wedding photographer


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tweakmax3

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Sep 18, 2011
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#1
Can I ask if all pro will use full frame...
 

tehzeh

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Aug 7, 2009
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#2
Pros use Medium Format. Go check it out. Some other pros use Leica M9 while some use Large Format. Other than that, they use cropped sensor cameras.
 

Dan

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Jan 8, 2004
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#3
Whatever tools you use, is the results.

Do the couple care you use full frame, medium, APS....?


Can I ask if all pro will use full frame...
 

kentwong81

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Jun 18, 2010
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www.kentwongphoto.com
#4
Can I ask if all pro will use full frame...
Are you considering to become a main wedding photographer? If so and you are asking this question, it really means that you are not ready yet. Try to tag along other professional photographers as their 2nd shooter or assistants will be more beneficial for your growth to become a wedding photographer in the future and won't ruin the big day of the wedding couples as well. The answer of "yes" or "no" from forum members here won't give you any meaningful answer.
 

garagez

Senior Member
Dec 21, 2006
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#6
some pro uses crop also
 

Jun 1, 2011
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#10
Depends. FF gives better DOP and iso performance. crop gives more focal length.
 

small pig

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May 17, 2011
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Punggol
#11
Depends. FF gives better DOP and iso performance. crop gives more focal length.
Yes agree with you alot. In fact FX can pump up the ISO so during dinner no need use flash which can retain the ambience lighting
 

seezhijie

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Nov 8, 2010
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#12
isaiahcheng said:
Depends. FF gives better DOP and iso performance. crop gives more focal length.
Haha you have the same problem as me. DOF always say till DOP.
 

Rashkae

Senior Member
Nov 28, 2005
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#13
Depends. FF gives better DOP and iso performance. crop gives more focal length.
You mean DOF?

Actually you're wrong in both cases. You get the same DOF, but since you need to shift closer to the subject to maintain the same frame subject size as on APS-C, you change the perspective, thus causing a thinner DOF.

As for ISO performance, you'll get better ISO performance from an APS-C D7000 than from a full-frame D3X - so it really depends on the sensor.

You do NOT get "more focal length", you just get a perceived focal length boost from the crop factor. In reality you could shoot with the full frame camera, then just crop out the centre aps-C sized portion and you're done.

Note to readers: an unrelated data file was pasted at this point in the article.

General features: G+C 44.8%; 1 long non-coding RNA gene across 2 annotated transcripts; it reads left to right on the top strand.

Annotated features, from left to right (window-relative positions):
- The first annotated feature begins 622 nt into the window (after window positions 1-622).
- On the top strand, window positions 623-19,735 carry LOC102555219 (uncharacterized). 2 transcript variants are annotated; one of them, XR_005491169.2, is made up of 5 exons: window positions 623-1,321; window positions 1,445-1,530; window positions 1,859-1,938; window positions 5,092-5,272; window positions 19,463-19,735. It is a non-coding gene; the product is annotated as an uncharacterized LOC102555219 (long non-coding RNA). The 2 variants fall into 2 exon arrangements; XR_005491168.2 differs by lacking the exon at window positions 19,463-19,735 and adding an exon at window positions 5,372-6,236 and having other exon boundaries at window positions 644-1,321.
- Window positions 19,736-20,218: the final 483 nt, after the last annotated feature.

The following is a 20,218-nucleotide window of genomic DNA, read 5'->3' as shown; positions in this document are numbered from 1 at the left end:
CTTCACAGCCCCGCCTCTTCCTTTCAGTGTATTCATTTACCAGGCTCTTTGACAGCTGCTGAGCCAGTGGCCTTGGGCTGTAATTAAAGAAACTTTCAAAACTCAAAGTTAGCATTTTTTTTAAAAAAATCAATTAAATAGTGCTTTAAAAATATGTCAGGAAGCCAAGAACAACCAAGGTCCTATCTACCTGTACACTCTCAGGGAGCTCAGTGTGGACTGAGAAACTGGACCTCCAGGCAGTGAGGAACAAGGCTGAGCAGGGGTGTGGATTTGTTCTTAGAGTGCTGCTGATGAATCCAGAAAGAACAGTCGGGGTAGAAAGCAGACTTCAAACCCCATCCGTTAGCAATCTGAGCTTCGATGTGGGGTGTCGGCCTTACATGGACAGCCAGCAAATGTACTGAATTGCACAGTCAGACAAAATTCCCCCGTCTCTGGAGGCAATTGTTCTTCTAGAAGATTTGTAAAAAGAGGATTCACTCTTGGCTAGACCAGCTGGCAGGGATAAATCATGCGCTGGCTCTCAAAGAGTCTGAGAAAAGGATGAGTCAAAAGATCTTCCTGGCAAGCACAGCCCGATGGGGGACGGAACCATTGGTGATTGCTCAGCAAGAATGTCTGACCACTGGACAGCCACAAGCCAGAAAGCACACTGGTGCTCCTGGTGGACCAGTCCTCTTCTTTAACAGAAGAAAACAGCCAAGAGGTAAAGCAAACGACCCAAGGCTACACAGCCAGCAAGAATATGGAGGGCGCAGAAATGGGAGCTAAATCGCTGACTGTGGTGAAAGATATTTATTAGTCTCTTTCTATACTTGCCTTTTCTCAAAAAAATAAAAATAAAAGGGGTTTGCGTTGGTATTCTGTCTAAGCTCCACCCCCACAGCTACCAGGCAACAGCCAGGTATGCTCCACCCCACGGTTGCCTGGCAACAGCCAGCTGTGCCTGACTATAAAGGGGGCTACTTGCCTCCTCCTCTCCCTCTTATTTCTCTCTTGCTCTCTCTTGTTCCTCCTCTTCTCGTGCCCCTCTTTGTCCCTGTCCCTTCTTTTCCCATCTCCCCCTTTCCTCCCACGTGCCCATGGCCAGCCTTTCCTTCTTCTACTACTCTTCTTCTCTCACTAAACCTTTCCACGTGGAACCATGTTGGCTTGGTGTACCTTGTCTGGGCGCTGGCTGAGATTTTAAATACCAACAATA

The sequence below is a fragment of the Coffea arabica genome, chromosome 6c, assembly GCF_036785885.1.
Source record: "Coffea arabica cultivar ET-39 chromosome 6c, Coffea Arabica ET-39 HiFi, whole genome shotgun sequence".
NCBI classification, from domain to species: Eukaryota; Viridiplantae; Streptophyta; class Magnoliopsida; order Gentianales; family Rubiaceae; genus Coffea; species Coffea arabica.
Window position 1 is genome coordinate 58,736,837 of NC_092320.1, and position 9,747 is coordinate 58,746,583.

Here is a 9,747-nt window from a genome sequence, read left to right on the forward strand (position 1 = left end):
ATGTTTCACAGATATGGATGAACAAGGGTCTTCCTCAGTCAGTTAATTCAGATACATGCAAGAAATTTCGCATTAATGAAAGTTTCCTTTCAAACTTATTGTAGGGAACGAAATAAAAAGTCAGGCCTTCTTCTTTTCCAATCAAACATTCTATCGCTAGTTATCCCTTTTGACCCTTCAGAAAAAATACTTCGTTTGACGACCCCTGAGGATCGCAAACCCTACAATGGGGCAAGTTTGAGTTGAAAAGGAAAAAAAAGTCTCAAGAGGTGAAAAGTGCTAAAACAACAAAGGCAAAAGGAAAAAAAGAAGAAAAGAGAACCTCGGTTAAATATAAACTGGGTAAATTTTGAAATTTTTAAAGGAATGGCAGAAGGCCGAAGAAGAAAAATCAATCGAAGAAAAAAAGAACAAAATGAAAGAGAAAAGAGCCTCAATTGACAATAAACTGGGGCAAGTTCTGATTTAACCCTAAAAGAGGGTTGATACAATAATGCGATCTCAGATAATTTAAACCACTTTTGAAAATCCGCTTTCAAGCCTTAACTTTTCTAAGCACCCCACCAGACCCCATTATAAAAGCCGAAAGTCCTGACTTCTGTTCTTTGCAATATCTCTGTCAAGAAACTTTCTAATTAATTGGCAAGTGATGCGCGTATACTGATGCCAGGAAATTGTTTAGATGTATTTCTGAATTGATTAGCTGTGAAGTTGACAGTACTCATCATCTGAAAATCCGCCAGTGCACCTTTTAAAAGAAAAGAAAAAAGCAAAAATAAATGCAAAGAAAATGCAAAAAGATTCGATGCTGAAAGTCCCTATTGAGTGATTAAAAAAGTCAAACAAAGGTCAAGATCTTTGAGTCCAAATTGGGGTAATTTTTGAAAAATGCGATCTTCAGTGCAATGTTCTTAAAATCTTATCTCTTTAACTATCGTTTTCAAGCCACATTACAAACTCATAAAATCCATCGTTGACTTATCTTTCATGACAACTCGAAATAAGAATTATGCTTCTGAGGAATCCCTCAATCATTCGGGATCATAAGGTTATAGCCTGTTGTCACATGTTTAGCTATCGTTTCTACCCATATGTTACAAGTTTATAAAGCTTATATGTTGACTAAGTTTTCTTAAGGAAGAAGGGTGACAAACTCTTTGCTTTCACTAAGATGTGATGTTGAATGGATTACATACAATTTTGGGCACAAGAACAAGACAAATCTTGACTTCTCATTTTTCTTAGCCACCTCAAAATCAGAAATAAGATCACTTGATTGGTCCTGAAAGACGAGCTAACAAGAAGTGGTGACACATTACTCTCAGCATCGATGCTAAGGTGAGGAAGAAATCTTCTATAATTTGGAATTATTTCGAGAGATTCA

David Kwok

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Aug 23, 2008
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#18
I disagree partially. It should be pump up the ISO to get more ambient lighting, but still use the flash to ensure freezing moment. a TTL flash will balance the lighting with less power, but sometimes it can be off depending on the distance between u and your subject. That's where the flash compensation comes in.

Yes agree with you alot. In fact FX can pump up the ISO so during dinner no need use flash which can retain the ambience lighting
 

Yahooo

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Jul 26, 2011
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#20
You mean DOF?

Actually you're wrong in both cases. You get the same DOF, but since you need to shift closer to the subject to maintain the same frame subject size as on APS-C, you change the perspective, thus causing a thinner DOF.

As for ISO performance, you'll get better ISO performance from an APS-C D7000 than from a full-frame D3X - so it really depends on the sensor.

You do NOT get "more focal length", you just get a perceived focal length boost from the crop factor. In reality you could shoot with the full frame camera, then just crop out the centre aps-C sized portion and you're done.
you sound like you are the smartest person here. it's proven:

================D7000============================

Focal length (mm) : 50
Selected f-stop : 1.4

Subject distance 5 m

Depth of field
Near limit 4.73 m
Far limit 5.3 m
Total 0.56 m

In front of subject 0.27 m (47%)
Behind subject 0.3 m (53%)

Hyperfocal distance 88.4 m
Circle of confusion 0.02 mm



==============D700==============================

Focal length (mm) : 75mm
Selected f-stop : 1.4

Subject distance 5 m

Depth of field
Near limit 4.82 m
Far limit 5.19 m
Total 0.37 m

In front of subject 0.18 m (48%)
Behind subject 0.19 m (52%)

Hyperfocal distance 132.7 m
Circle of confusion 0.03 mm

Source: http://www.dofmaster.com/dofjs.html
 

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